Doozer is a highly-available, completely consistent store for small amounts of extremely important data. When the data changes, it can notify connected clients immediately (no polling), making it ideal for infrequently-updated data for which clients want real-time updates. Doozer is good for name service, database master elections, and configuration data shared between several machines. See When Should I Use It?, below, for details.
See the mailing list to discuss doozer with other users and developers.
- Download doozerd
- Unpack the archive and put
- Repeat for doozer
Start a doozerd with a WebView listening on
$ doozerd -w ":8080"
Set a key and read it back
$ echo "hello, world" | doozer add /message $ doozer get /message hello, world
Open http://localhost:8080 and see your message
Doozer is a network service. A handful of machines (usually three, five, or seven) each run one doozer server process. These processes communicate with each other using a standard fully-consistent distributed consensus algorithm. Clients dial in to one or more of the doozer servers, issue commands, such as GET, SET, and WATCH, and receive responses.
(insert network diagram here)
Each doozerd process has a complete copy of the datastore and serves both read and write requests; there is no distinguished "master" or "leader". Doozer is designed to store data that fits entirely in memory; it never writes data to permanent files. A separate tool provides durable storage for backup and recovery.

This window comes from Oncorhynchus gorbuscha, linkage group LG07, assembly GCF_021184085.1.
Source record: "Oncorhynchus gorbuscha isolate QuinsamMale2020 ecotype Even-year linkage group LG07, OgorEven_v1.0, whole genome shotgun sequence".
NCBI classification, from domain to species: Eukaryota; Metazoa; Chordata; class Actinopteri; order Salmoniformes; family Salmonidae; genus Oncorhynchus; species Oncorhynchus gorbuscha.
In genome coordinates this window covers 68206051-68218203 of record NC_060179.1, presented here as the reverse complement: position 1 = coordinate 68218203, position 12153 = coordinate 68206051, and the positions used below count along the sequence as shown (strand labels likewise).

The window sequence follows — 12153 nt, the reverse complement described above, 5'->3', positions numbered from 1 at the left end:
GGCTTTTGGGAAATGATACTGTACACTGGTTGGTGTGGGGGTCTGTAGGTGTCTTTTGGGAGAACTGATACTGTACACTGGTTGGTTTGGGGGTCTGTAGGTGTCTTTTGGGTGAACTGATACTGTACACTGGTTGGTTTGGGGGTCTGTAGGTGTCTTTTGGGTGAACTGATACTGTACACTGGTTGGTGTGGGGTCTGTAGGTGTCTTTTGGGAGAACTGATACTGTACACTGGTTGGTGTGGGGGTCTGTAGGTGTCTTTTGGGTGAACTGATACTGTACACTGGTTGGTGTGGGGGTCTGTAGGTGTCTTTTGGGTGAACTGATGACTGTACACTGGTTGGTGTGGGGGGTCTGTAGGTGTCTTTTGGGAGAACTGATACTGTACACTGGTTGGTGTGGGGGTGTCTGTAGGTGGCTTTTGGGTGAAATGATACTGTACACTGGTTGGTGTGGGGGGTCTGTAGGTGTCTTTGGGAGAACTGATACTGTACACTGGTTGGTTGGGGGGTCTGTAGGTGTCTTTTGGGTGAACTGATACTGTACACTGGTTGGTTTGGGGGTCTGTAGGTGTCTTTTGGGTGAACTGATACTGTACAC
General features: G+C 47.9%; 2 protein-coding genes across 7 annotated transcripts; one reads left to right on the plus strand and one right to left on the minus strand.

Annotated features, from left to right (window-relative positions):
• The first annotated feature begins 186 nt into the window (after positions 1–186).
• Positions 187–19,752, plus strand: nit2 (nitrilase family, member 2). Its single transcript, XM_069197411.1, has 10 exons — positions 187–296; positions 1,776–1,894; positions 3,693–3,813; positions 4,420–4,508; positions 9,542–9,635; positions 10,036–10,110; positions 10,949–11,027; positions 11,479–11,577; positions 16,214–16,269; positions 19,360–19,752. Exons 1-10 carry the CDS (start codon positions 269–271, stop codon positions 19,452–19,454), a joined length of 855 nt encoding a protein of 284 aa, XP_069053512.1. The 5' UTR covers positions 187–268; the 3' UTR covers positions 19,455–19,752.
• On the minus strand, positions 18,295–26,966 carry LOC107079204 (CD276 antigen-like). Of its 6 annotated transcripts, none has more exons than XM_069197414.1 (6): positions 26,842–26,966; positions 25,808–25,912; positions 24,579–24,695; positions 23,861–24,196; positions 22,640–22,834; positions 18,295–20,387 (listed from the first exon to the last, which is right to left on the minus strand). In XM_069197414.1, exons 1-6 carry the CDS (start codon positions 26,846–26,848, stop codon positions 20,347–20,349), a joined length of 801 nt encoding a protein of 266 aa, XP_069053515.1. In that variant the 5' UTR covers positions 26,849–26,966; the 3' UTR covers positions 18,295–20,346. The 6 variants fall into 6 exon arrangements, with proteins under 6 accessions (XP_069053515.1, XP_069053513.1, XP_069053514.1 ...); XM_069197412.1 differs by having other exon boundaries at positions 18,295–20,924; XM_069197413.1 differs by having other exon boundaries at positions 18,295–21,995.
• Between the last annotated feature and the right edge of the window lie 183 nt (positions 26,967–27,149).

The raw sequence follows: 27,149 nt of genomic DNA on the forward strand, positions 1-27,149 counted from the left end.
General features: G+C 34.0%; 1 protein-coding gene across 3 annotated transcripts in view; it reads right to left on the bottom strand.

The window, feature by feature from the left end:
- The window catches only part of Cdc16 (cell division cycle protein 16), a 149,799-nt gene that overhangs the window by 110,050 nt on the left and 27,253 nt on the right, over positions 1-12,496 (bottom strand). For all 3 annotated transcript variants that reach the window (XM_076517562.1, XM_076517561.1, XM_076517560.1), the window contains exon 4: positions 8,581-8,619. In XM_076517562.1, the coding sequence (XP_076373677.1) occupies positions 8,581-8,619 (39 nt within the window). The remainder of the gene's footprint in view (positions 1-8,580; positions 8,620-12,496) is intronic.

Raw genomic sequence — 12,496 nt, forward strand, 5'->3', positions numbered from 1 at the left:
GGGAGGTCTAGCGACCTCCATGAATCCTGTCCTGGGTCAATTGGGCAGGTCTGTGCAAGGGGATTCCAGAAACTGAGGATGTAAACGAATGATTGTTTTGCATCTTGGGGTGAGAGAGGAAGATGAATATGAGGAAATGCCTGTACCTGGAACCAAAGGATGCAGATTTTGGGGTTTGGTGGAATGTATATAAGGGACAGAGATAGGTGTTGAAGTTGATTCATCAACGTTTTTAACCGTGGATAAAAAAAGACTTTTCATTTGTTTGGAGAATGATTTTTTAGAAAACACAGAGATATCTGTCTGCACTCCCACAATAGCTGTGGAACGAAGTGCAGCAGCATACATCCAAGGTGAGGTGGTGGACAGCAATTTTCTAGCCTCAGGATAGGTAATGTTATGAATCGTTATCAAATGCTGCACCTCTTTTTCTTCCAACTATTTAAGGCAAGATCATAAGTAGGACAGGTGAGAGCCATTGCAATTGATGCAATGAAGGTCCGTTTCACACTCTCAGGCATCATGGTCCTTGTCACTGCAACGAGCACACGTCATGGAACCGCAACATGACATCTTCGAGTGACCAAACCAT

Here are some example scenarios:
You have a set of machines that serve incoming HTTP requests. Due to hardware failure, occasionally one of these machines will fail and you replace it with a new machine at a new network address. A change to DNS data would take time to reach all clients, because the TTL of the old DNS record would cause it to remain in client caches for some time.
Instead of DNS, you could use Doozer. Clients can subscribe to the names they are interested in, and they will get notified when any of those names’ addresses change.
Database Master Election
You are deploying a MySQL system. You want it to have high availability, so you add slaves on separate physical machines. When the master fails, you might promote one slave to become the new master. At any given time, clients need to know which machine is the master, and the slaves must coordinate with each other during failover.
You can use doozer to store the address of the current master and all information necessary to coordinate failover.
You have processes on several different machines, and you want them all to use the same config file, which you must occasionally update. It is important that they all use the same configuration.
Store the config file in doozer, and have the processes read their configuration directly from doozer.
We have a detailed description of the data model.
For ways to manipulate or read the data, see the protocol spec.
Try out doozer's fault-tolerance with some fire drills.
Doozer is similar to the following pieces of software:
- Apache Zookeeper http://zookeeper.apache.org/
- Google Chubby http://labs.google.com/papers/chubby.html
Doozer is distributed under the terms of the MIT License. See LICENSE for details.
Doozer was created by Blake Mizerany and Keith Rarick.
git shortlog -s for a full list of contributors.